January 2013
Few words evoke as much spontaneous glee as ‘my new puppy’. But, it’s also true that some might react with mild dread at the mere thought of the work involved in adopting a new pup. Fortunately, Dr. Sarah is ready to share the fruits of her personal experience and veterinary wisdom, all to help viewers ensure a smooth transition into the wonderful world of puppydom. " />

Bringing Home New Puppy

Few words evoke as much spontaneous glee as ‘my new puppy’. But, it’s also true that some might react with mild dread at the mere thought of the work involved in adopting a new pup. Fortunately, Dr. Sarah is ready to share the fruits of her personal experience and veterinary wisdom, all to help viewers ensure a smooth transition into the wonderful world of puppydom.

In the latest episode of Pet Talk, our puppy-loving doctor is joined by a very special co-host – Sarge. While technically not a sergeant (or even a human), Sarge is qualified to assist in this department, as he is a full-time puppy. With Sarge’s help, Dr. Sarah will reveal how, with just a little bit of prep work, you and your newest family member will be getting down to the business of bonding and creating adorable memories.

From tips on what you’ll need to buy before bringing your puppy home, to how to safely puppy-proof your home, to ideas for communicating effectively with your pup, to dietary considerations and so much more, Sarah and Sarge will demonstrate what you need to know in order to put your best paw forward.

From all of us here at Life’s Abundance, we send our heartfelt wishes for a long, healthy and happy relationship with your new canine companion.

Puppy FAQ

Puppy

To kick off the New Year and the launch of our Large Breed Puppy Food, we’re celebrating everything puppy. If you’re a new pet parent or are simply thinking about adopting a new puppy, we offer the following collection of frequently asked questions about puppies, along with Dr. Jane’s insightful responses.

My puppy often has the hiccups. Is this something I should be concerned about?

For a puppy, hiccups are generally not cause for alarm. Puppy hiccups are usually a harmless, involuntary contraction of the diaphragm. Hiccups are experienced by all breeds and sizes, with episodes typically lasting less than a few minutes. Some unborn pups even hiccup inside their mother's womb! While hiccups are harmless, when accompanied by regurgitation, or the sudden discharge of undigested food or water, especially without much provocation, is worrisome. If your pup vomits, especially repeatedly, a veterinary exam is very much in order. More...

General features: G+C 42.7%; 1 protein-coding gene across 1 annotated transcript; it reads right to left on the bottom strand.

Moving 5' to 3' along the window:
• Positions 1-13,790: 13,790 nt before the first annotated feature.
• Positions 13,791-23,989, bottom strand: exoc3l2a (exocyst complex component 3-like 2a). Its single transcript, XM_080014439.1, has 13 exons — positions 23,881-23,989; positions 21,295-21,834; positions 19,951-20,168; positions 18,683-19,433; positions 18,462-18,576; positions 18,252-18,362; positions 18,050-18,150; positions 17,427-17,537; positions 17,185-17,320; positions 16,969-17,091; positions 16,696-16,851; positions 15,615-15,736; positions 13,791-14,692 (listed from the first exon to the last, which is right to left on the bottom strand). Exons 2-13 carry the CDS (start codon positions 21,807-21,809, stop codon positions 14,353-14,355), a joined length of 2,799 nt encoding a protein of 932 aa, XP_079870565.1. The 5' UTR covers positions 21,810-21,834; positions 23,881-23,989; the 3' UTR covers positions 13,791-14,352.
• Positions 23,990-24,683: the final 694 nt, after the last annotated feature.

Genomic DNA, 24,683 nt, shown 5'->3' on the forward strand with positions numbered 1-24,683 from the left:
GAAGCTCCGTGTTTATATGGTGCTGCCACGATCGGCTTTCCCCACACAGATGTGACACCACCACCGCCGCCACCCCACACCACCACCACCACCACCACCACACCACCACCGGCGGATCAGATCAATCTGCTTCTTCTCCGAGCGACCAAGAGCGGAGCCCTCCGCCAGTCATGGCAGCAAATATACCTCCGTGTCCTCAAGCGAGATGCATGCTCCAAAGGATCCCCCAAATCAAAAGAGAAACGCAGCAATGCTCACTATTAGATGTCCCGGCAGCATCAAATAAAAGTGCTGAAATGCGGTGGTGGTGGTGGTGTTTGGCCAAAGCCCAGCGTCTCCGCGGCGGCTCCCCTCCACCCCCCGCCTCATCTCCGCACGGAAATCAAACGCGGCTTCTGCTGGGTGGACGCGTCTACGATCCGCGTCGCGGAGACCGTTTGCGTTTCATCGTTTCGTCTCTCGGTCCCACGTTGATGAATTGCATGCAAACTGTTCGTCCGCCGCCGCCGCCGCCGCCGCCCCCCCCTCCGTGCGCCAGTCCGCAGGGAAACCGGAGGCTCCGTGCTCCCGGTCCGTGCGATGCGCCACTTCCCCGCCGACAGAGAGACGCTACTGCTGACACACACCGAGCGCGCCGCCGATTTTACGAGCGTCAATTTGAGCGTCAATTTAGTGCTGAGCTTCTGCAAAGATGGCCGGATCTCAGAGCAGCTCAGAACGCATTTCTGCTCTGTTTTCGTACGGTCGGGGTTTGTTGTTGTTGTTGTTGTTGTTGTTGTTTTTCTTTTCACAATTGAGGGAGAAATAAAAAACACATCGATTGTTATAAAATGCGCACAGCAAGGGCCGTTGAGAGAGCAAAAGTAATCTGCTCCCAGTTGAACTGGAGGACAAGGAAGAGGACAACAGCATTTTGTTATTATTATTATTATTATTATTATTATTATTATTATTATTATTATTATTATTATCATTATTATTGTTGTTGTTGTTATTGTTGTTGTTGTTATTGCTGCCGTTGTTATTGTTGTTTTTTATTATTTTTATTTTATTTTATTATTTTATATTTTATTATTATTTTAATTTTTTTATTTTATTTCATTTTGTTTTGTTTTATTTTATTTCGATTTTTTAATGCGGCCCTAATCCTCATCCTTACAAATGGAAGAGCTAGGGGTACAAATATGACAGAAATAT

Major Success for Paws South Florida Rescue

FoundationIt gives us immense pleasure to bring you more good news from the Dr. Jane HealthyPetNet Foundation. This first-of-2013 post sings the praises of one of our 2012 recipients, the Ft. Lauderdale-based Paws South Florida Rescue. This dedicated animal-welfare group has made significant inroads towards ending the cycle of feline overpopulation in their local South Florida area.

Devoted to working with feral cat communities, PSFR is composed of a tight-knit group of volunteers who care for felines who live in the shadows. Their efforts go towards the feeding and maintainence of these wild cat groups. PSFR is committed to seeing that all of these forgotten felines are up-to-date on their vaccinations, as well as tested and treated for illness or injury.

These aid providers are skilled in TNR, a method where felines are trapped without injury, neutered or spayed, and then released so that they may return to their feral group. With the assistance of veterinarians affiliated with PSFR, feral cat communities are closely monitored and carefully managed according to guidelines established by Alley Cat Allies, a popular feline advocacy organization. Any adults and kittens determined to be good candidates for adoption live with one of PSFR’s fosterers until matched with a perfect forever home. PSFR believes this foster-care strategy offers real advantages to the adoptable feral cats. Rescued felines learn to live in homes, where they are allowed to roam freely and socialize with people every day. More...